Govt to implement action plan.
Mr Matambo said this when addressing a joint press conference with the Ministry of Defence, Justice and Security to update members of the media on progress relating to the implementation of ICRG Action Plan.
He said based on the evaluation review of Botswana which was adopted by the Eastern and Southern Africa Anti-Money Laundering Group in April 2017, the country was placed under observation by the Financial Action Task Force's (FATF) ICRG from June 2017 to June 2018.
'Subsequent to all this, following the decision by FATF to list Botswana under countries with deficiencies, the ICRG presented an action plan in November 2018 with timelines indicating when Botswana should have implemented the items in the action plan in order to address the deficiencies identified by the mutual evaluation review,' he said.
During the observation period, the minister said the country was expected to address technical compliance issues and pass relevant laws and demonstrate effective implementation of measures relating to the Anti-Money Laundering and Combating Financing of Terrorism and the Proliferation of Arms of Mass Destruction (AML/CFT).
For his part, Minister of Defence, Justice and Security, Mr Shaw Kgathi stressed that financial crime was a serious matter that could lead to financial instability.
'It has economic and social implications to each and every country. If not well dealt with, it can lead to financial instability. It can also affect Botswana's ability to trade,' he added.
For that reason, Mr Kgathi said Botswana was committed to supporting the AML/CFT initiatives.
The director general of Financial Intelligence Agency (FIA), Dr Abraham Sethibe said Botswana was expected to address six action items in order to graduate from being monitored by the ICRG.
The first action item, he said, expected the country to conduct risk assessment with persons, legal arrangements, non-profit organisations and to develop and implement the risk based National Anti-Money Laundering and Combating Financing of Terrorism and the Proliferation of Arms of Mass Destruction (AML/CFT) strategy.
'The two concerned ministries, being Ministry of Defence, Justice and Security and Ministry of Nationality, Immigration and Gender Affairs, have appointed a consultant to conduct the risk assessment. The consultant's assignment is expected to be completed by September 2019,' said Dr Sethibe.
With regard to the development of the National AML/CFT strategy, he said the Ministry of Finance and Economic Development had prepared a draft strategy with assistance of the UK Treasury, and would soon submit the strategy to cabinet for approval and was mindful of the deadline of January 2020 set by ICRG.
The second action item, Dr Sethibe said, required AML/CFT authorities to develop and implement risk-based AML/CFT supervisory manuals. For that reason, he noted that FIA, Bank of Botswana, Non-Bank Financial Institutions Regulatory Authority, Gambling Authority and Botswana Institute of Chartered Accountants had developed their risk based supervisory manuals and started implementing supervision on a risk based approach.
'Other AML/CFT supervisors are at varying levels of development and implementation of their RBSM. This is an ongong exercise as the FATF required AML/CFT supervision to follow a risk based approach. Again, the need to complete this task by January 2020 is taken seriously,' he added.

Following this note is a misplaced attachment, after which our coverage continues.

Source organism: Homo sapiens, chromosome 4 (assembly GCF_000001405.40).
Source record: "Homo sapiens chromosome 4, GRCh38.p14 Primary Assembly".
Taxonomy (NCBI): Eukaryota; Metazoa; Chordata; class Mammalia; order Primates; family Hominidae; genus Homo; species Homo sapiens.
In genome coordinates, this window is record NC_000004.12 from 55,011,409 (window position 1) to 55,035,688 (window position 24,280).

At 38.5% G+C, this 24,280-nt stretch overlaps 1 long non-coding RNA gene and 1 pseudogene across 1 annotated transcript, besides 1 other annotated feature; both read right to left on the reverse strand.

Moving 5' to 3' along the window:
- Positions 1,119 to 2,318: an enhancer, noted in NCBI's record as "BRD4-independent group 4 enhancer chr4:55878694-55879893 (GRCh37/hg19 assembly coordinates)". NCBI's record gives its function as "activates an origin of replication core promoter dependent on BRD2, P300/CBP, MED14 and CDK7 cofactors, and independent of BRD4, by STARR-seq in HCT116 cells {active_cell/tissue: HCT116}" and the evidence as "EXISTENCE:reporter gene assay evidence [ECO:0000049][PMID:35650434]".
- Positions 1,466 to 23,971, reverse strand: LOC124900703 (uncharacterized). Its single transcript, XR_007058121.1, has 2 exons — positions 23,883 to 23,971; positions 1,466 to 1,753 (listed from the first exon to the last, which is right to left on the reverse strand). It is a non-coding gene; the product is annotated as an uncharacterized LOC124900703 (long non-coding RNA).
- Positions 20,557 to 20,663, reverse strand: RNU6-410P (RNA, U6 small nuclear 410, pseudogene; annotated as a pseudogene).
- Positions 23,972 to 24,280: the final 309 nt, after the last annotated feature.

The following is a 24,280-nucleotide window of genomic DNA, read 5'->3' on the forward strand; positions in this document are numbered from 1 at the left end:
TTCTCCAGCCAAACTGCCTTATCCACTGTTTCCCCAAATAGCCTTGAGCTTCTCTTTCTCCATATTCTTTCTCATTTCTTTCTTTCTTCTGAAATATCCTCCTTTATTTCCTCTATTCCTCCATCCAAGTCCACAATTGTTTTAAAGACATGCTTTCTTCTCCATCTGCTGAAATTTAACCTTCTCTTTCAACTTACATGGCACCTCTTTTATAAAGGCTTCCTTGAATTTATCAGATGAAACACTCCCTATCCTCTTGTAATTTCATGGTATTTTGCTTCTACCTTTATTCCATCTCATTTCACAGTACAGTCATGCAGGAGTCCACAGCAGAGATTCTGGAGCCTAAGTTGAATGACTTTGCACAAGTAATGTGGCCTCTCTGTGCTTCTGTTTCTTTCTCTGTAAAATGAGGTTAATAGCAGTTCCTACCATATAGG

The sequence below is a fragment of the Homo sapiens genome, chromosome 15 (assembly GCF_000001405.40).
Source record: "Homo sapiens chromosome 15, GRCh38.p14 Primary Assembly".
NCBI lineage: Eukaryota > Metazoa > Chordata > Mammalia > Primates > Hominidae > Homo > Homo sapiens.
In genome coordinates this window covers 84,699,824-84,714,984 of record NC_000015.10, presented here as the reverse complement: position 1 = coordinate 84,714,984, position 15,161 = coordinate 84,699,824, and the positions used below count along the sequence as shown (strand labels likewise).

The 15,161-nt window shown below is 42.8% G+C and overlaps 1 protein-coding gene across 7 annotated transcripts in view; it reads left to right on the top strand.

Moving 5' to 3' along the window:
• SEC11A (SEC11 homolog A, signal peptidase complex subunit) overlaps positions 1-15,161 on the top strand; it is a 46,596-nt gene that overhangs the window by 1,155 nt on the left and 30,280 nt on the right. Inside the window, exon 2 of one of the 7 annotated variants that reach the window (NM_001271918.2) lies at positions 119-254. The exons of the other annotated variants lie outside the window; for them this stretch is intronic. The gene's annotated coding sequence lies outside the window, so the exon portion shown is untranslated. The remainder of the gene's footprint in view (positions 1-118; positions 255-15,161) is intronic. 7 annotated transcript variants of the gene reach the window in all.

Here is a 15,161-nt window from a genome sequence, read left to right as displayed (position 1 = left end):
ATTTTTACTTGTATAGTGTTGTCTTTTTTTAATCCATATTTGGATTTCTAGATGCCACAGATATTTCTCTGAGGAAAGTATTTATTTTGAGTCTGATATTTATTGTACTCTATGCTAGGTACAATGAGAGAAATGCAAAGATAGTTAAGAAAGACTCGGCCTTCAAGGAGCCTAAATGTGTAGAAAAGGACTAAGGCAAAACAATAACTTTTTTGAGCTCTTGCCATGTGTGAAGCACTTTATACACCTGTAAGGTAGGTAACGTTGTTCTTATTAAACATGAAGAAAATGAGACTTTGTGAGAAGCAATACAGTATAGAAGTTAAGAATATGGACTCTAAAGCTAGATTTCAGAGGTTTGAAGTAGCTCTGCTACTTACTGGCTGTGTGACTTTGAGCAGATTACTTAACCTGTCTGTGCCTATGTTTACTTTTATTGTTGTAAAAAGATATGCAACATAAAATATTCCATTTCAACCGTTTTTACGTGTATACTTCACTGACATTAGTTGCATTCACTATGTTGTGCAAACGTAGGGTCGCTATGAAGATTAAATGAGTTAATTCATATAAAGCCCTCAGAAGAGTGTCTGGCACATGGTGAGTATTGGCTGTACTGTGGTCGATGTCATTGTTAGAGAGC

The FIA director general also expressed delight that Botswana had registered significant progress under the third action item, which relates to the use of financial intelligence.
He said FIA was required to improve and enhance the use of financial intelligence by the relevant law enforcement agencies (LEAs), adding that 'FIA and LEAs continue to capacitate relevant officers on the matters and they have adopted new strategies to cooperate and collaborate, at both strategic and operational levels.'
Under the fourth action item, which is on investigation and terrorism financing, he said the country was required to ensure that there was adequate terrorism financing investigation capacity and to operationalise the Counter-Terrorism Analysis and Fusion Agency.
He also expressed gratitude that Botswana Police Service and the Directorate of Intelligence Service have started capacitating officers on investigations relating to terrorism financing.
Recently, Dr Sethibe said the director general of the Fusion Agency was appointed and was currently putting in place measures to operatinalise the agency, adding that the country had until December 2020 to complete the action item.
Botswana, as per the fifth action item, he said, was also required to ensure the implementation, without delay, of targeted financial sanctions relating to financing of terrorist and proliferation of arms of mass destruction.
Dr Sethibe said the national counter terrorism committee, which was coordinating the implementation of UN sanctions, was operational and was to develop structures and procedures to ensure effective implementation of the sanctions.
The last action item, he said, required Botswana to operationalise the chemical, biological, nuclear and radiological weapons management authority whose mandate was coordination, supervision and monitoring of activities relating to the financing of proliferation of arms of mass destruction.
The press conference was also meant to launch the public education programme in which the two ministries intend to sensitise the public on issues of money laundering and the financing of anti-terrorism, including the proliferation of arms of mass destruction.
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|Publication:||Botswana Daily News (Gaborone, Botswana)|
|Date:||Sep 2, 2019|
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